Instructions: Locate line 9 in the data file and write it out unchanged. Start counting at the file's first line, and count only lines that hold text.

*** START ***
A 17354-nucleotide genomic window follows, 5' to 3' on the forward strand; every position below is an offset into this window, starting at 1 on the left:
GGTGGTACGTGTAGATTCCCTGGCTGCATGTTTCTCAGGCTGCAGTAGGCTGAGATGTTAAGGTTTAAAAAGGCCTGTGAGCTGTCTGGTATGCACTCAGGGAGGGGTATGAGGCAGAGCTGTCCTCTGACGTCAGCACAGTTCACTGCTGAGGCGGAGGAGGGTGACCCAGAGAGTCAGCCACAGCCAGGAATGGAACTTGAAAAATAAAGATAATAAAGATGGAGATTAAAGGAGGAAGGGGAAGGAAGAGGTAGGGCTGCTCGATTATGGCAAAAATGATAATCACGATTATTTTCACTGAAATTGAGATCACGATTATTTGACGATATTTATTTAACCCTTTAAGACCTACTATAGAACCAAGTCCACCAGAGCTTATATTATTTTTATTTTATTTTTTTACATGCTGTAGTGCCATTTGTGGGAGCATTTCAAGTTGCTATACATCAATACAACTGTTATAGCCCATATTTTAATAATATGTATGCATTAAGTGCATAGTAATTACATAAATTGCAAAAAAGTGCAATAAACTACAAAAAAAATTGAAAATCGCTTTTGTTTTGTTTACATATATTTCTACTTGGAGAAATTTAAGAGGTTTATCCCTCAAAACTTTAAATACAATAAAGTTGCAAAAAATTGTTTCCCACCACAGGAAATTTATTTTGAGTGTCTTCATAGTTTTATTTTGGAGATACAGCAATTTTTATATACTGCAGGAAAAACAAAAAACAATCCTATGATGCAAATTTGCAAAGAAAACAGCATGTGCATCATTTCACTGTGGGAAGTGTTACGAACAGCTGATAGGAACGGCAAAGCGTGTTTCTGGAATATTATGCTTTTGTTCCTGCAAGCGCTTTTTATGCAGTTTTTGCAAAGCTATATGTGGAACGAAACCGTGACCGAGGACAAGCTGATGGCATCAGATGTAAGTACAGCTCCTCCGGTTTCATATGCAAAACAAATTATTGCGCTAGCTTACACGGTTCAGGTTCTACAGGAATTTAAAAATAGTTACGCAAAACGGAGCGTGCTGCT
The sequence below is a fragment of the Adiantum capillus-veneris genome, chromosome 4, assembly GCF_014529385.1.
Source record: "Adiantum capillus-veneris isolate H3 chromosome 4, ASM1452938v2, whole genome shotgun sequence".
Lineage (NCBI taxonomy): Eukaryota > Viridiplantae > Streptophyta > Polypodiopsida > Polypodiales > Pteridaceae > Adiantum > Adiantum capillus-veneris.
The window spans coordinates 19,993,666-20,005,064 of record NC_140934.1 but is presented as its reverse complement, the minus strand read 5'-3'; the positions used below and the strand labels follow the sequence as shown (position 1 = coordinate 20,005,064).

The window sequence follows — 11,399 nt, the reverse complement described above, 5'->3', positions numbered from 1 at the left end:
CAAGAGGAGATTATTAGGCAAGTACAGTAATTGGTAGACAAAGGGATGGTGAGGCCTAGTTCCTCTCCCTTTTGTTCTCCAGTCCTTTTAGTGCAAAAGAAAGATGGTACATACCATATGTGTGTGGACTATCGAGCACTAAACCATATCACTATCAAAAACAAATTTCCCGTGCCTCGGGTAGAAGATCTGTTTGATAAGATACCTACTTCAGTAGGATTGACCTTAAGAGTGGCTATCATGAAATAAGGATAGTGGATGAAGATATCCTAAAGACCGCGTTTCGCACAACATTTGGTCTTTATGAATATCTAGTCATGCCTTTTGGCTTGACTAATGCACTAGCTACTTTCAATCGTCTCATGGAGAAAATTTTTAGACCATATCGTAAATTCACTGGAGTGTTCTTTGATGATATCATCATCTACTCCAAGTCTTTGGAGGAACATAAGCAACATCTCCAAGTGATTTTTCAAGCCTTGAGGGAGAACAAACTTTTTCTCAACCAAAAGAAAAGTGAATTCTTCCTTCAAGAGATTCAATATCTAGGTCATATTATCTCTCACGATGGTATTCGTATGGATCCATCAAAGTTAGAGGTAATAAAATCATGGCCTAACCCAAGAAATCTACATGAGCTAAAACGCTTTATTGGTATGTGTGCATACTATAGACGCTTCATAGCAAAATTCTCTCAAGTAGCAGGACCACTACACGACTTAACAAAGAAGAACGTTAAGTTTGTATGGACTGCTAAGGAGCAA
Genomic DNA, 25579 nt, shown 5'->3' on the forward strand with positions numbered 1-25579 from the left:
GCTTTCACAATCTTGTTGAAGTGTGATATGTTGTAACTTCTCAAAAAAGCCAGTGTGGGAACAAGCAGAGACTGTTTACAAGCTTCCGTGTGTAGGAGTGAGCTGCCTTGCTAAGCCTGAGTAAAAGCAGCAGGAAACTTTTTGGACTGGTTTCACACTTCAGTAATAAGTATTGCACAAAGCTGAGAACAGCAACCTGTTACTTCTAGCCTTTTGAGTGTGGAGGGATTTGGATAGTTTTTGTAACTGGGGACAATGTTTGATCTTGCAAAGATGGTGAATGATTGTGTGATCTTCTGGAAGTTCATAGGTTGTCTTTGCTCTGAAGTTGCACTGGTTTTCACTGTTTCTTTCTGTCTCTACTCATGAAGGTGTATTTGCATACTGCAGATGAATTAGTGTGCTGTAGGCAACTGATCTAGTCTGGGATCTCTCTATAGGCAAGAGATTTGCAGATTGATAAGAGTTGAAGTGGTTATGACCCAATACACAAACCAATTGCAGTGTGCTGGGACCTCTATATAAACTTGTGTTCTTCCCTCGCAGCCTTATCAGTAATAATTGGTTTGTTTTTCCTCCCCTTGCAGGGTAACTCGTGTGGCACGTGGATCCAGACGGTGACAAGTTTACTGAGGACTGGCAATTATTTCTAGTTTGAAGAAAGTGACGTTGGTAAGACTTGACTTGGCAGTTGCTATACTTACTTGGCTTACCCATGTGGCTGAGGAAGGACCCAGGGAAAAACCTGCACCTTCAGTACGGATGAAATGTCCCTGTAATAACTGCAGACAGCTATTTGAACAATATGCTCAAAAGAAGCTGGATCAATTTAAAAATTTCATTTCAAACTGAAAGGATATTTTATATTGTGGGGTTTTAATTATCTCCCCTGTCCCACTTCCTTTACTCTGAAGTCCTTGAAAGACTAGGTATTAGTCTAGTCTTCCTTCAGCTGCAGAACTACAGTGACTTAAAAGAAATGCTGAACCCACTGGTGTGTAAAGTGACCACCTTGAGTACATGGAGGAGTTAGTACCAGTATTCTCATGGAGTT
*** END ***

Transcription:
Genomic DNA, 25579 nt, shown 5'->3' on the forward strand with positions numbered 1-25579 from the left: